Friday, December 14, 2012

Birthday Colorstrology

I recently came across a book that pairs your birthday with a color and gave it a go for fun. Here's my color and what it says about me:


Colorstrology creates a personal color for every day of the year that embodies certain characteristics and qualities that help you to understand yourself and navigate the world that surrounds you.

According to Michele Bernhardt, "Your birthday color may or may not be your favorite color, but it is a color designed to nurture the real you to recognize, celebrate and honor your own TRUE COLORS. While your color preferences may change as you evolve, your birthday color remains constant."

To learn more about Colorstrology you can read "What Your Birthday Color Says About You" by Michele Bernhardt or visit www.colorstrology.com.

Friday, December 07, 2012

Lit Links & Scoops

Between moving, the holidays and getting a promotion at work things have been a bit hectic so please forgive my absence and enjoy some links to the most interesting news I've seen all recently.

Triple spiral, celtic triskele is sometimes called the spiral of life.
It was found in Newgrange site in Bronze age (or older) Ireland.
 It remained in Celtic art for 3,000 years.
Celts believed all life moved in eternal cycles,
regenerating at each point.
 All important things came in three phases:
birth, death and rebirth. Mind, body & spirit.
Slate curated a list of The Overlooked Books of 2012, which mentions both, I Am an Executioner by Rajesh Parameswaran and Monstress by Lysley Tenorio that are worth a look.

Readers interested in Machismo and Mexico might take a look at ALMOST NEVER. By Daniel Sada featured in the NY Times 100 Notable Books of 2012 list. You can find more good reads with “Best of” lists created by NPR,Publishers WeeklyEsquireHuffPo and The Guardian

Deadspin made me laugh with their The Hater’s Guide To The Williams-Sonoma Catalog.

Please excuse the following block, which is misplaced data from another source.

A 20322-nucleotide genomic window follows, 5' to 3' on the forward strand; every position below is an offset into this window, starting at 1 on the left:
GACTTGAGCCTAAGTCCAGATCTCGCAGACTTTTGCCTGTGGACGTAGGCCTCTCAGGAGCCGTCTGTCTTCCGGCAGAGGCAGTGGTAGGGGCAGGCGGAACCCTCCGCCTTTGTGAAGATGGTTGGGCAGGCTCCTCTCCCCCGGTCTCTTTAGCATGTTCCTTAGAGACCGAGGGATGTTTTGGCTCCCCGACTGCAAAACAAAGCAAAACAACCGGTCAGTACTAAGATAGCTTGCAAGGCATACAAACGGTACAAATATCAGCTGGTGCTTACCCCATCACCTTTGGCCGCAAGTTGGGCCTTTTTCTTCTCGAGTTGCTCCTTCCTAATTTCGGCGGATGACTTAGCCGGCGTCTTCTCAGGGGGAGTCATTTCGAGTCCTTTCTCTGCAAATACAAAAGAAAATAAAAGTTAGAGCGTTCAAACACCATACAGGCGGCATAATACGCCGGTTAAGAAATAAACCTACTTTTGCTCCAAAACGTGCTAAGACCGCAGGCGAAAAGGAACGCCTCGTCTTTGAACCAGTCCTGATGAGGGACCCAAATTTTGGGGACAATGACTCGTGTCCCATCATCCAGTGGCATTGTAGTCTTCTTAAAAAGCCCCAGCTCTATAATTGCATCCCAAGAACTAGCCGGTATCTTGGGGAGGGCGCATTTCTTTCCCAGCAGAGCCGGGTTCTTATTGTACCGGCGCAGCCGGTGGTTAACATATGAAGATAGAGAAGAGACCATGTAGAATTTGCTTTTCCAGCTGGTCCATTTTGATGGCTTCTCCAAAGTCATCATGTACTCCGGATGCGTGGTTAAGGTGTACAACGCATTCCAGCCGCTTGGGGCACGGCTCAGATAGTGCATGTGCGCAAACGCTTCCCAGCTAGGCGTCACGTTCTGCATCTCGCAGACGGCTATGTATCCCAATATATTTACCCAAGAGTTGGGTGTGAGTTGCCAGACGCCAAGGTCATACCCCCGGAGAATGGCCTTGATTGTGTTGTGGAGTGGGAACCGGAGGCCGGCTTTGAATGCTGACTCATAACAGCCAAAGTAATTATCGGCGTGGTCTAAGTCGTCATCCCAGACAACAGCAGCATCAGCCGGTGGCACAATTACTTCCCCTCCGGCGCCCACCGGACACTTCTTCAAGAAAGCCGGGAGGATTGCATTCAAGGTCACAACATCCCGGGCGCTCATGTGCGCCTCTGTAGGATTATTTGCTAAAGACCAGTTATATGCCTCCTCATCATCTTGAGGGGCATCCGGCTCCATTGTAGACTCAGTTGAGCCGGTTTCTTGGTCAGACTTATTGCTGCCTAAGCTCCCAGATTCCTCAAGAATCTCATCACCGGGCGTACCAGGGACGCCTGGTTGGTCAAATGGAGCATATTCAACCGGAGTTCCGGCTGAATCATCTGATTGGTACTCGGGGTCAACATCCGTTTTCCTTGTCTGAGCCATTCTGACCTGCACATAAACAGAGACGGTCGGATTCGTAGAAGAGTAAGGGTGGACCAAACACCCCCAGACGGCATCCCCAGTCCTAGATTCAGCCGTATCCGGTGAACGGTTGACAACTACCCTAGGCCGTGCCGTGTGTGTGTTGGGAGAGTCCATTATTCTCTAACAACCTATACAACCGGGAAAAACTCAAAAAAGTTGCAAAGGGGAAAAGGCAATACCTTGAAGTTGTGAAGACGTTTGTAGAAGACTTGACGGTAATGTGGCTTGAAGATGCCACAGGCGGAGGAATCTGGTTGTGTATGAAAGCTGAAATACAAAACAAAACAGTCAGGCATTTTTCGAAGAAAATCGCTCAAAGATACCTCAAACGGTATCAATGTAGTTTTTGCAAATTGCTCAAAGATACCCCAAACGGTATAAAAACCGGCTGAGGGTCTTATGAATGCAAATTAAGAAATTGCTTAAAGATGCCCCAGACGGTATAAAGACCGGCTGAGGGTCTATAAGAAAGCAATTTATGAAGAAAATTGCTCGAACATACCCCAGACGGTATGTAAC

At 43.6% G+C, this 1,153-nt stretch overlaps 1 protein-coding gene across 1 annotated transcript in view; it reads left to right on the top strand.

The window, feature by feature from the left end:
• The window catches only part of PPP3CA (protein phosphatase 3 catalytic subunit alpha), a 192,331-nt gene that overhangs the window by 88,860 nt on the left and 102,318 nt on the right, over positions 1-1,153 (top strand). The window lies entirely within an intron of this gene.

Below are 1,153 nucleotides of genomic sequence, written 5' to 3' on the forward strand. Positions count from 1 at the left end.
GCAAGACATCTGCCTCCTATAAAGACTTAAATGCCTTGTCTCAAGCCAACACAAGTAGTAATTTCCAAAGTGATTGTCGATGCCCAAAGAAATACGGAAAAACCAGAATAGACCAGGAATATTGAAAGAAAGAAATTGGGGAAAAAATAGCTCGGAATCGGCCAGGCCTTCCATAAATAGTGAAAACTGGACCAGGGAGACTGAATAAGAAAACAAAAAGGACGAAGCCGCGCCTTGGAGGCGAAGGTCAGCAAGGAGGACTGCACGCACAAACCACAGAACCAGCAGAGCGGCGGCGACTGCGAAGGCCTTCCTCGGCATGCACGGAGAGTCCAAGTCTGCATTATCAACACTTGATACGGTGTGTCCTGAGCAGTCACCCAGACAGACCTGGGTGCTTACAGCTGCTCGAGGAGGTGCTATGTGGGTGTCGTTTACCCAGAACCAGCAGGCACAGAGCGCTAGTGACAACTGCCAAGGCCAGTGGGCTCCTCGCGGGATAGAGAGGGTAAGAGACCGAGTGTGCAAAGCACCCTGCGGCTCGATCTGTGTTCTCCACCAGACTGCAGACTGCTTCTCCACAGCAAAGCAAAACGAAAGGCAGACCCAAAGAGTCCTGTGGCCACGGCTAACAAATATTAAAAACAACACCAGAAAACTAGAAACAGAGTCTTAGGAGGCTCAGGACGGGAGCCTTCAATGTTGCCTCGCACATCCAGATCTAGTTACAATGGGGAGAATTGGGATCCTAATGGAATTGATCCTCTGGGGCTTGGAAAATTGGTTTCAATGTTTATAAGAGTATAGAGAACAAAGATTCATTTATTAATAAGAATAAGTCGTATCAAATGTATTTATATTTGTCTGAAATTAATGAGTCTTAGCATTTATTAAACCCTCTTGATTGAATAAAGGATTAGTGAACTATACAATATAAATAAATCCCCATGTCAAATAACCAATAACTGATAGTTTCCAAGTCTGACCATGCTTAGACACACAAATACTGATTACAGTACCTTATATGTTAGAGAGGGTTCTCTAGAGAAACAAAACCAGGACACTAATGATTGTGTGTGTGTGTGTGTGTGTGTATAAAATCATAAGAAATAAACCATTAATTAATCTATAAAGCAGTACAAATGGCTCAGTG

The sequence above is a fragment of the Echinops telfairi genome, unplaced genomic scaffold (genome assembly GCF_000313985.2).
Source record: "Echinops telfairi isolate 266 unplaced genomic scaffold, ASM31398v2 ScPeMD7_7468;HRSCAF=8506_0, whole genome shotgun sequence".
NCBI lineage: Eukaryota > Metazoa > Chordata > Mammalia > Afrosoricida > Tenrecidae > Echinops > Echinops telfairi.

Women, social roles, and the intellectual situation. Whoosh!

Publishing's lack of Latino Literature put on blast here. But perhaps it's just a matter of awareness and accessibility  Blogger Mary Ann Reilly has curated an awe inspiring list of Latino/a Books for Elementary Children, see part 1, part 2, part 3. Nicely done, folks!

I am super excited about the Future of Consumer Intelligence conference I am working, not only do I get to head back to San Francisco but I get to hangout with some of the brightest minds who are shaping the high-technology revolution as it intersects with marketing and business opportunities for the future.

Speaking of mind melds, Scientists Discover Children’s Cells Living in Mothers’ Brain.

Mother Jones shines a light on sexism within the video game industry.

This etymology of the C-word makes me reconsider my hatred of it.

The perfect books to gift for the Holidays: Gran Cocina Latina: The Food of Latin America by Maricel E. Presilla and This Is How You Lose Her by Junot Díaz.

I love that Maria Popova, the mastermind of the Brain Pickings blog, was featured in the Times.

The OCM Bocas Prize for Caribbean Literature for 2013 is now open for submissions.

The Bill and Melinda Gates Foundation Global Libraries Initiative is asking some well-crafted questions of this kind in a survey I’d urge you to fill out.